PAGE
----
What's the difference between i.e. and e.g.?
late 13c., "bundle of twigs bound up," from Old French fagot "bundle of sticks" (13c.), of uncertain origin, probably from Italian faggotto, diminutive of Vulgar Latin *facus, from Latin fascis "bundle of wood" (see fasces).
Especially used for burning heretics (emblematic of this from 1550s), so that phrase fire and faggot was used to indicate "punishment of a heretic." Heretics who recanted were required to wear an embroidered figure of a faggot on their sleeve, as an emblem and reminder of what they deserved.
"male homosexual," 1914, American English slang (shortened form fag is from 1921), probably from earlier contemptuous term for "woman" (1590s), especially an old and unpleasant one, in reference to faggot (n.1) "bundle of sticks," as something awkward that has to be carried (cf. baggage "worthless woman," 1590s). It may also be reinforced by Yiddish faygele "homosexual," literally "little bird." It also may have roots in British public school slang fag "a junior who does certain duties for a senior" (1785), with suggestions of "catamite," from fag (v.). This also was used as a verb.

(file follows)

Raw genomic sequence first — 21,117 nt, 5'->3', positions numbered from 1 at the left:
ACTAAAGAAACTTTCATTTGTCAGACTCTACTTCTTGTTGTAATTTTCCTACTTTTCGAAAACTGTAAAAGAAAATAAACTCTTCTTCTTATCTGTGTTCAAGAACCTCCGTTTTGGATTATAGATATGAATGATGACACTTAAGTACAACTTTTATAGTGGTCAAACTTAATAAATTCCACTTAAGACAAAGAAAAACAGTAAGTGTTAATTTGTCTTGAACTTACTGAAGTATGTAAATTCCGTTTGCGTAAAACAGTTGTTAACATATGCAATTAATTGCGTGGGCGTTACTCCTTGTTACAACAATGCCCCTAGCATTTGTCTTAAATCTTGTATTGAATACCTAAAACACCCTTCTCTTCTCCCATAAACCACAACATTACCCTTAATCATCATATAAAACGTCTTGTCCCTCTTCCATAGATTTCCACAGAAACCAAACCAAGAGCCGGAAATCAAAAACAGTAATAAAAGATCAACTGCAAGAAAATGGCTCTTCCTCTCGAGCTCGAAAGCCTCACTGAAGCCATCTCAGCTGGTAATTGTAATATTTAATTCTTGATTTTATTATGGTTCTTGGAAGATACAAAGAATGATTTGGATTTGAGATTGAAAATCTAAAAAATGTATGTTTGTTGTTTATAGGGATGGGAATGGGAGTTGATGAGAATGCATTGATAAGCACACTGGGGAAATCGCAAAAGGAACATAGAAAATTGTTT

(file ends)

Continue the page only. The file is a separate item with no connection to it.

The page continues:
He [the prefect] used to fag me to blow the chapel organ for him. ["Boy's Own Paper," 1889]Other obsolete senses of faggot were "man hired into military service simply to fill out the ranks at muster" (1700) and "vote manufactured for party purposes" (1817).
A male homosexual: Hot faggot queens bump up against chilly Jewish matrons/ an amazing job of controlling the faggots
[1914+; origin unknown; perhaps fr fag; perhaps fr faggot, ''woman,'' found by 1591]